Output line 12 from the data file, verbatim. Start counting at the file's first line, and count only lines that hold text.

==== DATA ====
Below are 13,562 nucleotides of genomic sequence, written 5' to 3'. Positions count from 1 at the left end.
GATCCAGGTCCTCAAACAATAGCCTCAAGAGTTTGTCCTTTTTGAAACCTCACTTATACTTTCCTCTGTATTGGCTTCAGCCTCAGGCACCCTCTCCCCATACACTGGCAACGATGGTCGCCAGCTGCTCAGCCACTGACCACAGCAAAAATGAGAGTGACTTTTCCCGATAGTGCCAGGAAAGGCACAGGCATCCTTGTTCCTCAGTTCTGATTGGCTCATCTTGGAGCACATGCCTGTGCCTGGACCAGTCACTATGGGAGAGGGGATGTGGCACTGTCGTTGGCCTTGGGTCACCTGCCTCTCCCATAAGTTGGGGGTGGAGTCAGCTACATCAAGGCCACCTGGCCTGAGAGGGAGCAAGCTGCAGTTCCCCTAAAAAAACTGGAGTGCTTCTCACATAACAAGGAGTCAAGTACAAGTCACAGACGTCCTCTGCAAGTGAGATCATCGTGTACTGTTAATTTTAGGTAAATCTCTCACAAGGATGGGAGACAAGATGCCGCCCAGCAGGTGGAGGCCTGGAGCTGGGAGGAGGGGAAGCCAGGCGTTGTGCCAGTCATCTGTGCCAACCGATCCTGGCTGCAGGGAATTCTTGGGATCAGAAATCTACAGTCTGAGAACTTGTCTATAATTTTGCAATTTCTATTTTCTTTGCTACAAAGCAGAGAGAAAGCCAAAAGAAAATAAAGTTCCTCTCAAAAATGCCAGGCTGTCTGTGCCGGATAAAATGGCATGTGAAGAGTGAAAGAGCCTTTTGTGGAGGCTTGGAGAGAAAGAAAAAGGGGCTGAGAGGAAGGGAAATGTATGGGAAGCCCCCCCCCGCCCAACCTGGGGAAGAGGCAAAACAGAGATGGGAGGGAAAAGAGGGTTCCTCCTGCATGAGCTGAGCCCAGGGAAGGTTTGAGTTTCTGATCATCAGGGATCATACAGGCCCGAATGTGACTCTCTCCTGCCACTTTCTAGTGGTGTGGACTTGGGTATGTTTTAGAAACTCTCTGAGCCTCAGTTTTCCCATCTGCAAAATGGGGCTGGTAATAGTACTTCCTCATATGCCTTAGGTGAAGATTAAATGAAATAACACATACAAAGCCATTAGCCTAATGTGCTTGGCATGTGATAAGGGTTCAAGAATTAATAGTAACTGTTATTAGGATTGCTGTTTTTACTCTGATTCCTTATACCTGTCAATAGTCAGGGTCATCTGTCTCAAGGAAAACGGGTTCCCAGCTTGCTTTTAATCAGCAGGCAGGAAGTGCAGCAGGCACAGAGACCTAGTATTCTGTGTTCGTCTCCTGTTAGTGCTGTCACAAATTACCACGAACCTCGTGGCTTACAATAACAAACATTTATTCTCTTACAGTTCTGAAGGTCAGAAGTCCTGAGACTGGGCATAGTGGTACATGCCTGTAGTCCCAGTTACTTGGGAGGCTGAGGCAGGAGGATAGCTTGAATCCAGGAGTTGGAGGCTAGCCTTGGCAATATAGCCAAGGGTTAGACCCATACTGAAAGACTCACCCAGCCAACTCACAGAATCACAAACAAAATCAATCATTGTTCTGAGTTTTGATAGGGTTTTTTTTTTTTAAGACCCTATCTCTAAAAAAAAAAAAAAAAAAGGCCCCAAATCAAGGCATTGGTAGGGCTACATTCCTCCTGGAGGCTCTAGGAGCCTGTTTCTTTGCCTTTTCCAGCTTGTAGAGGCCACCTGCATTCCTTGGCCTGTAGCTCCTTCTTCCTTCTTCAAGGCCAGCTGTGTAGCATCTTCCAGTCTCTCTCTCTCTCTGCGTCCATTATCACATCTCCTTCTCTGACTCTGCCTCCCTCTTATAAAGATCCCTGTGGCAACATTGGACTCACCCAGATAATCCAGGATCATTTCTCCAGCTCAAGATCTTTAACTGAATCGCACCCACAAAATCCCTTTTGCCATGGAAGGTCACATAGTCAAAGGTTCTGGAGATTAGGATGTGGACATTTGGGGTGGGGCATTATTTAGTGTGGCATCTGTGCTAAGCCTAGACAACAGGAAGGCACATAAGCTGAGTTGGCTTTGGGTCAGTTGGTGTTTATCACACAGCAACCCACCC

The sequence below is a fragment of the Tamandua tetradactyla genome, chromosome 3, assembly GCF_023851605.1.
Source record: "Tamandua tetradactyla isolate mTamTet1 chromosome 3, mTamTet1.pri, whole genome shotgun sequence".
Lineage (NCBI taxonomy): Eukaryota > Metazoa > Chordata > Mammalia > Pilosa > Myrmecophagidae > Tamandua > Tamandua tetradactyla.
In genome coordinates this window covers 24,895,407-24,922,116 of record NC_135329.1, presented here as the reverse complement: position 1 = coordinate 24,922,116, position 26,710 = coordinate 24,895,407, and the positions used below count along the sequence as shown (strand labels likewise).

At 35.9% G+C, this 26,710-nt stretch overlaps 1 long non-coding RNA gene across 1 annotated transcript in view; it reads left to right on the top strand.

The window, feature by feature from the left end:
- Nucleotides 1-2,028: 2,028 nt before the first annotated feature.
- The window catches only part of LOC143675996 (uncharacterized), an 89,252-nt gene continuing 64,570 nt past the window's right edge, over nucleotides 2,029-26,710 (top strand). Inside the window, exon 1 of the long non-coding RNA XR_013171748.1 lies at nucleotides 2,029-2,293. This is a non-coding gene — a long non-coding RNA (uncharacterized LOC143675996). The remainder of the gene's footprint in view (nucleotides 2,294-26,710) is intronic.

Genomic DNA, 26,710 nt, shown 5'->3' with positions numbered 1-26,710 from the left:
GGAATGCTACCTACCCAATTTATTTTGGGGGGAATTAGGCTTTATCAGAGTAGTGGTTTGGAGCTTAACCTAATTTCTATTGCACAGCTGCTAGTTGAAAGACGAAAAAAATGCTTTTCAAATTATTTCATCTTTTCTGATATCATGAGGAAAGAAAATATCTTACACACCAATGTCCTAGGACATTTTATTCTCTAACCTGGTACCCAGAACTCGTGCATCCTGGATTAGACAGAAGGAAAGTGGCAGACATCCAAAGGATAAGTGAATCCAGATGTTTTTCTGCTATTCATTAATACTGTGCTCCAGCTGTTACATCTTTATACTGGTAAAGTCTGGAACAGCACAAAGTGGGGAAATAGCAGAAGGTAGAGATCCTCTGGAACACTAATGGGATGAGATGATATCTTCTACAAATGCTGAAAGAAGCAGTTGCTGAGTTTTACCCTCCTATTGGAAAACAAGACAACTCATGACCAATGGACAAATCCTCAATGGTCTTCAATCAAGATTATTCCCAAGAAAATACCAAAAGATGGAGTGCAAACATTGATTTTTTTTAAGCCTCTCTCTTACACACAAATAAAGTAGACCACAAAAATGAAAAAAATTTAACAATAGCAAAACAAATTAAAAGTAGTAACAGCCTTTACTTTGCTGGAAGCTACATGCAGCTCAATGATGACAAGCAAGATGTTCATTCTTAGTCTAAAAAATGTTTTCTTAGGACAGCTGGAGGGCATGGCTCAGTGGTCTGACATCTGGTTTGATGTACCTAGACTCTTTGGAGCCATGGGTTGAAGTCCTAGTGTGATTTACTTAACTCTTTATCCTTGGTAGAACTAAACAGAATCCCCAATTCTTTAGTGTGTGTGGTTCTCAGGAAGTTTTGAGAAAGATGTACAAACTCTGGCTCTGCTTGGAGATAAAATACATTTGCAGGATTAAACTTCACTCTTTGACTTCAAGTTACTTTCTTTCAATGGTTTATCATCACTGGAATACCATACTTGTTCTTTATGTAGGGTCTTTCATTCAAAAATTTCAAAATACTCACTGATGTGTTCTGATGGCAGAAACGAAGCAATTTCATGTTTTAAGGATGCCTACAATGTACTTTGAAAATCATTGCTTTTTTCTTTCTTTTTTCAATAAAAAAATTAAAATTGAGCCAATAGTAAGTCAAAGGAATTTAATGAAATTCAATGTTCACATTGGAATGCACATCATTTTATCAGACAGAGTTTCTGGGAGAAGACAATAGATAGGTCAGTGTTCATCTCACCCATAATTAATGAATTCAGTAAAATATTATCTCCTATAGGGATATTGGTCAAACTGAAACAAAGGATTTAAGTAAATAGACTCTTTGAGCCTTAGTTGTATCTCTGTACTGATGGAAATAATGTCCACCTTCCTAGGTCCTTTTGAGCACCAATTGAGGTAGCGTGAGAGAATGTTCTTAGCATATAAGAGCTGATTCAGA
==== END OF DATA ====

GGAATGCTACCTACCCAATTTATTTTGGGGGGAATTAGGCTTTATCAGAGTAGTGGTTTGGAGCTTAACCTAATTTCTATTGCACAGCTGCTAGTTGAAAGACGAAAAAAATGCTTTTCAAATTATTTCATCTTTTCTGATATCATGAGGAAAGAAAATATCTTACACACCAATGTCCTAGGACATTTTATTCTCTAACCTGGTACCCAGAACTCGTGCATCCTGGATTAGACAGAAGGAAAGTGGCAGACATCCAAAGGATAAGTGAATCCAGATGTTTTTCTGCTATTCATTAATACTGTGCTCCAGCTGTTACATCTTTATACTGGTAAAGTCTGGAACAGCACAAAGTGGGGAAATAGCAGAAGGTAGAGATCCTCTGGAACACTAATGGGATGAGATGATATCTTCTACAAATGCTGAAAGAAGCAGTTGCTGAGTTTTACCCTCCTATTGGAAAACAAGACAACTCATGACCAATGGACAAATCCTCAATGGTCTTCAATCAAGATTATTCCCAAGAAAATACCAAAAGATGGAGTGCAAACATTGATTTTTTTTAAGCCTCTCTCTTACACACAAATAAAGTAGACCACAAAAATGAAAAAAATTTAACAATAGCAAAACAAATTAAAAGTAGTAACAGCCTTTACTTTGCTGGAAGCTACATGCAGCTCAATGATGACAAGCAAGATGTTCATTCTTAGTCTAAAAAATGTTTTCTTAGGACAGCTGGAGGGCATGGCTCAGTGGTCTGACATCTGGTTTGATGTACCTAGACTCTTTGGAGCCATGGGTTGAAGTCCTAGTGTGATTTACTTAACTCTTTATCCTTGGTAGAACTAAACAGAATCCCCAATTCTTTAGTGTGTGTGGTTCTCAGGAAGTTTTGAGAAAGATGTACAAACTCTGGCTCTGCTTGGAGATAAAATACATTTGCAGGATTAAACTTCACTCTTTGACTTCAAGTTACTTTCTTTCAATGGTTTATCATCACTGGAATACCATACTTGTTCTTTATGTAGGGTCTTTCATTCAAAAATTTCAAAATACTCACTGATGTGTTCTGATGGCAGAAACGAAGCAATTTCATGTTTTAAGGATGCCTACAATGTACTTTGAAAATCATTGCTTTTTTCTTTCTTTTTTCAATAAAAAAATTAAAATTGAGCCAATAGTAAGTCAAAGGAATTTAATGAAATTCAATGTTCACATTGGAATGCACATCATTTTATCAGACAGAGTTTCTGGGAGAAGACAATAGATAGGTCAGTGTTCATCTCACCCATAATTAATGAATTCAGTAAAATATTATCTCCTATAGGGATATTGGTCAAACTGAAACAAAGGATTTAAGTAAATAGACTCTTTGAGCCTTAGTTGTATCTCTGTACTGATGGAAATAATGTCCACCTTCCTAGGTCCTTTTGAGCACCAATTGAGGTAGCGTGAGAGAATGTTCTTAGCATATAAGAGCTGATTCAGA